Visual Basic has been one of the premier development platforms for the Windows operating system since its introduction at the Comdex trade show in Atlanta, Georgia in 1991. Visual Basic 6.0 was released in 1998 and remained the flagship until Microsoft announced lack of support beginning in 2008. Around this time, Microsoft announced Visual Basic 2008 Express, a free but stripped down version of its development platform. In 2010, Microsoft released Visual Basic Express 2010 as part of the Visual Studio Express package. The entire package or any part of it can be downloaded for free at The only caveat is the software must be registered within 30 days.

Users of Visual Basic 6 will not be completely lost when they open the new product. The interface is a bit sleeker than VB 6 with floating and docked windows, but it hasn’t completely adopted the ribbon interface of Office 2008 and later. There is still the old File, View, Edit, etc. menu that Microsoft users have known for decades. It should be noted that VB 2010 will not open VB 6 projects. These must be opened in Visual Basic Express 2008 (also a free download), which will convert it to a VB 2008 project. Once saved in this format, VB 2010 can open it.

For those new to development or rusty in their skills, the “Get Started” page has links to tutorials that guide the user through the first few projects. For ease of use, it should be noted that these are links to web pages at Microsoft. Rather than trying to toggle between these pages and the project screens, it is much easier to copy and paste the URL into a separate browser window. It is also a nice plus that the same tutorials teach in both Visual Basic and C#.

Back to the interface, clicking on “New Project” will give many of the same options as in version 6, although in a sleeker format. As then, most new projects will be “Windows Forms Applications.” On opening this type of application, the user is presented with the same blank “Form1” along with the “Properties” window on the right. Above that, instead of the “Project Explorer,” there is the “Solutions Explorer.” Different name; same function.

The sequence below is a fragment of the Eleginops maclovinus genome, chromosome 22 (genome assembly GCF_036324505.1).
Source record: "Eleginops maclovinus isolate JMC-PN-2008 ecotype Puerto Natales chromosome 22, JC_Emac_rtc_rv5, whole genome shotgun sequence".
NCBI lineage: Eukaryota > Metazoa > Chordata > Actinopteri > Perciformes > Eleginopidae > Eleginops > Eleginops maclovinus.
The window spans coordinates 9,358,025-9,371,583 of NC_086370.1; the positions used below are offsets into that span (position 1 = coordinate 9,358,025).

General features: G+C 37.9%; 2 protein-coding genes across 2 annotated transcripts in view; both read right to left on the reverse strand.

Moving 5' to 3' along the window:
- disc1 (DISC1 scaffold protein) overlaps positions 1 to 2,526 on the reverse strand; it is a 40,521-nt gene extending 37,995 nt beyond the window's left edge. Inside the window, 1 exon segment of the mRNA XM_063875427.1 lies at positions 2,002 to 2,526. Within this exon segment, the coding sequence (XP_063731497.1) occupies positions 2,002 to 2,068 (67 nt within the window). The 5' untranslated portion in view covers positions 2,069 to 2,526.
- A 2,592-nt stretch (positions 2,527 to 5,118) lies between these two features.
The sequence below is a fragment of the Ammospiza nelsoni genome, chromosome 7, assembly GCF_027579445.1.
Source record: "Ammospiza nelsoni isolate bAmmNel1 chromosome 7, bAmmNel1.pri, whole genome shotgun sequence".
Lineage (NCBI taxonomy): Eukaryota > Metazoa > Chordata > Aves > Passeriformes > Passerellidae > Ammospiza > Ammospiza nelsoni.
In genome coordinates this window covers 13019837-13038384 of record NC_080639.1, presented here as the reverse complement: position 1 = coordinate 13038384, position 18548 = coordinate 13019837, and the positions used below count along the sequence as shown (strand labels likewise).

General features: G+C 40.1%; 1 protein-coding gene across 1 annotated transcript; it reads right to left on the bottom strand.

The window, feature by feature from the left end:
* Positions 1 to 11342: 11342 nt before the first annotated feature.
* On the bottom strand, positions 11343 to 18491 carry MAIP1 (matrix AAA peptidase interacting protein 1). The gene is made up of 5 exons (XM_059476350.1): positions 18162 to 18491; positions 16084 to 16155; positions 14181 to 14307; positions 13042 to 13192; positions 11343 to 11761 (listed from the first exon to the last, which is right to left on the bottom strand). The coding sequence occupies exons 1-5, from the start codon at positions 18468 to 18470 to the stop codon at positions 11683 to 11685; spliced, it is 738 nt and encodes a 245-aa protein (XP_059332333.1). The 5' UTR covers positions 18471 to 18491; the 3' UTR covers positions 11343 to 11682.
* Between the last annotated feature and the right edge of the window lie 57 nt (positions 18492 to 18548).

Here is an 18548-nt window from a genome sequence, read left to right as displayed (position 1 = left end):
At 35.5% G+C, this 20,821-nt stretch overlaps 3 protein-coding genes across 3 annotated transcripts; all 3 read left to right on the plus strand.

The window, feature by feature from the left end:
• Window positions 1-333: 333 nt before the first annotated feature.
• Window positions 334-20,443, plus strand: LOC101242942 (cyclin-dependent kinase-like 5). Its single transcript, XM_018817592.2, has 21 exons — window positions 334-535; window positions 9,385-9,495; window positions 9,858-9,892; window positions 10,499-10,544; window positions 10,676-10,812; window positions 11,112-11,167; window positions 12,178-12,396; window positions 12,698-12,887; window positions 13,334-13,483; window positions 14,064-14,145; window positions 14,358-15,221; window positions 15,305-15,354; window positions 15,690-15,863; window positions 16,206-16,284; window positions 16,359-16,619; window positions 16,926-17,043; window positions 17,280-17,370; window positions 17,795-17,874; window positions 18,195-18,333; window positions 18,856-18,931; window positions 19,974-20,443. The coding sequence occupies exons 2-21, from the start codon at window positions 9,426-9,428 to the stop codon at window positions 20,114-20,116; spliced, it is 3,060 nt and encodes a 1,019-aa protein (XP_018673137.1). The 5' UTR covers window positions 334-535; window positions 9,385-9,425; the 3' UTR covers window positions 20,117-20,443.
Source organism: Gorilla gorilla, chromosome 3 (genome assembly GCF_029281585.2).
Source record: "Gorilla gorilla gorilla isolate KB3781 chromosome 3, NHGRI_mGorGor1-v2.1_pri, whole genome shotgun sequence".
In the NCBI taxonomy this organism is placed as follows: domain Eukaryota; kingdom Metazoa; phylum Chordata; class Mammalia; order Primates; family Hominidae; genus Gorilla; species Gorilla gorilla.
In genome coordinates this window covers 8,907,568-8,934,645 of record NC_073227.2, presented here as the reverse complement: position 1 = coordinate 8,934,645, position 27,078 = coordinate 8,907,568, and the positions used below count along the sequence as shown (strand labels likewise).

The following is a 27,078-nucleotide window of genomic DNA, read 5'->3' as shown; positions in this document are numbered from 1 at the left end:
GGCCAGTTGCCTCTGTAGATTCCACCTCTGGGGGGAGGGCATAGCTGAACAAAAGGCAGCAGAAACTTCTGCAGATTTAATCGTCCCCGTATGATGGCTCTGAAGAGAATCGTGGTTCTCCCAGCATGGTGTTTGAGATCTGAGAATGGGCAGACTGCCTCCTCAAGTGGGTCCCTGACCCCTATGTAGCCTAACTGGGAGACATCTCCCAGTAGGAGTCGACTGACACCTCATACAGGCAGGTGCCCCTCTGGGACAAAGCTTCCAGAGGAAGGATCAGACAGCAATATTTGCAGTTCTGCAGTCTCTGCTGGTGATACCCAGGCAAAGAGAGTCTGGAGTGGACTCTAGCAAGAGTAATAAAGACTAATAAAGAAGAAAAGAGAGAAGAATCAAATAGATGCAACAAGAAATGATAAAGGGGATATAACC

The “Toolbar,” instead of a window displayed on the left side, is now a docked tab that opens when clicked on. It presents all the familiar tools, along with a few new ones in a hierarchal presentation under major headings, such as “Common Controls” and “Containers.” Many tools that look unfamiliar are just renamed, such as “Panel” instead of “Frame.” As before, controls can be dragged and dropped or double-clicked to place on a form. In the default configuration, this toolbox will cover up the form when it is open. Developers that use a lot of tools, may want to click on the “Autohide” button to create a permanent toolbox on the left side of the screen.

The menus in Visual Basic Express 2010 are not unlike those in VB6. A brief run through all of the menus didn’t show any great new function, nor was any critical piece missing. And for those veteran programmers who did most menu functions via shortcuts, the same key combinations such as F5 to start debugging and F8 to step over are still there. The code window doesn’t hold any surprises either. There are still code snippets available along with the auto-complete function (The call it IntelliSense). For often typed constructs, this is a great time saver. The letter i followed by two tabs produces

If True Then
End If

Using the same mechanism, one would never have to type more than ty to get to


All in all, any new developer looking to begin writing Windows applications or a veteran programmer wanting to develop under Windows 7, Visual Basic Express 2010 is a great program. And since it is free, the price can’t be beat.

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